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I'm not sure if it does much for the diatoms (I'd already brushed the leaves), but there's some sort of shiny black spots that the anubias was getting along with diatoms - only the leaves with more light, so maybe some kind of algae? Wouldn't come off with toothbrush, I thought maybe the leaf was sick/deficient. The Excel got rid of it, & only healthy leaf, even under where spots were. I'd asked about the spots at Aquatic Warehouse, & they suggested an Excel dip, but I figured pouring a bit on straight might do the trick, & it did. 

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The diatoms continue to die off on the ribbon leaved java, though I'm still getting a brown film on the other plants. Rubbing it off seems to be keeping it under control, and I'm still rubbing the sides and back with a wash cloth when I can. Otherwise no real change.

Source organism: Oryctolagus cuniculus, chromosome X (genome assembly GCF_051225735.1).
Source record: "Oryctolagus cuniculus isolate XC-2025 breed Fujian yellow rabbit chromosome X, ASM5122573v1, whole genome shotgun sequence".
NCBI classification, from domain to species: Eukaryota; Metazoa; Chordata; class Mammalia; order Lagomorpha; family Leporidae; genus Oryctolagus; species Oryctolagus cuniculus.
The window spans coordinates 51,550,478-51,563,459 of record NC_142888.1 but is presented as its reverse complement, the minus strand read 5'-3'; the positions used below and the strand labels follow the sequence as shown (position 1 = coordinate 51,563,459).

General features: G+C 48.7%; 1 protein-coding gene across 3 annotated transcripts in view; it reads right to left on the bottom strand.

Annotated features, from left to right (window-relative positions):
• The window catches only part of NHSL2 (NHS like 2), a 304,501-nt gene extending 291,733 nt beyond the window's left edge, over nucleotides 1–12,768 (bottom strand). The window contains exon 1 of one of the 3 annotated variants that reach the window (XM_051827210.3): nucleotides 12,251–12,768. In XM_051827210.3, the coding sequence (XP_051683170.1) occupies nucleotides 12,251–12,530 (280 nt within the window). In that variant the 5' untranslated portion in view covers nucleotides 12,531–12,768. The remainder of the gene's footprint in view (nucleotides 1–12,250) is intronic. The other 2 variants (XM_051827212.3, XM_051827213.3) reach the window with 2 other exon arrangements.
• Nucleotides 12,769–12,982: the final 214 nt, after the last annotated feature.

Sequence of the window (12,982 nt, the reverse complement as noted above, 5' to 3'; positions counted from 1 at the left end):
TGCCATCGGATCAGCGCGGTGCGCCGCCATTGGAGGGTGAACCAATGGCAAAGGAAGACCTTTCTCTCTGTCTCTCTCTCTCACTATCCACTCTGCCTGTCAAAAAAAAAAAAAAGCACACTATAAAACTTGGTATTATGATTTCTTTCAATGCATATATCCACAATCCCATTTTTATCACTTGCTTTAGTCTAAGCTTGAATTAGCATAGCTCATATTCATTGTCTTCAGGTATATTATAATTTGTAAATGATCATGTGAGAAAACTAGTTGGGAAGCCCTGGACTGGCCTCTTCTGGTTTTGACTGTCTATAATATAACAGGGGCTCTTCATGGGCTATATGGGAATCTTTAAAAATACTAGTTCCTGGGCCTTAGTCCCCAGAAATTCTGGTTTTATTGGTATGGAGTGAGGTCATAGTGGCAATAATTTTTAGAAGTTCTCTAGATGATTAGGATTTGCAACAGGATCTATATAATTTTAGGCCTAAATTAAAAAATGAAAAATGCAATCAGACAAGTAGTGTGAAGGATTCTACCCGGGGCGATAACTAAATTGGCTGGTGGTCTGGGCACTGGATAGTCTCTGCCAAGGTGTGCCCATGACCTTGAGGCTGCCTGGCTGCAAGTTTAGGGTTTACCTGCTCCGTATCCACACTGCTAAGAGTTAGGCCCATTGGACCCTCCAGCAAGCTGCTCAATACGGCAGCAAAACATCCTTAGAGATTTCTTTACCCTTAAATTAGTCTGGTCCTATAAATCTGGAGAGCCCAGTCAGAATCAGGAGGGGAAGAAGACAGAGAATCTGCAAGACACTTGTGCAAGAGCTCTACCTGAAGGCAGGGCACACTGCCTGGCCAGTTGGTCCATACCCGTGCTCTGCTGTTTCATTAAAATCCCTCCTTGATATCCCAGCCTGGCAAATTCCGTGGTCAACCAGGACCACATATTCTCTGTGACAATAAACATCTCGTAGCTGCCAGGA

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I've been fertilizing for about a month, and while the diatoms have died back somewhat, my plants still all look kind of pale and sickly and I'm feeling discouraged. The only pants that really seem to be doing well are the Pothos and the two moss balls.

 

 

 

I wonder if they're still missing some important supplement I haven't tried. :(

Edited by Phil B.
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I don't know if it helps any, but I've been getting a lot of lose, floating leaves in my tank. And after inspecting my Windelov java, I noticed there were a fair number of leaves that had simply died at the stem.  

Also wondering if  the pale color might be because they're getting too much light?

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Edited by Phil B.
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That's troubling. Those leaves don't look good at all.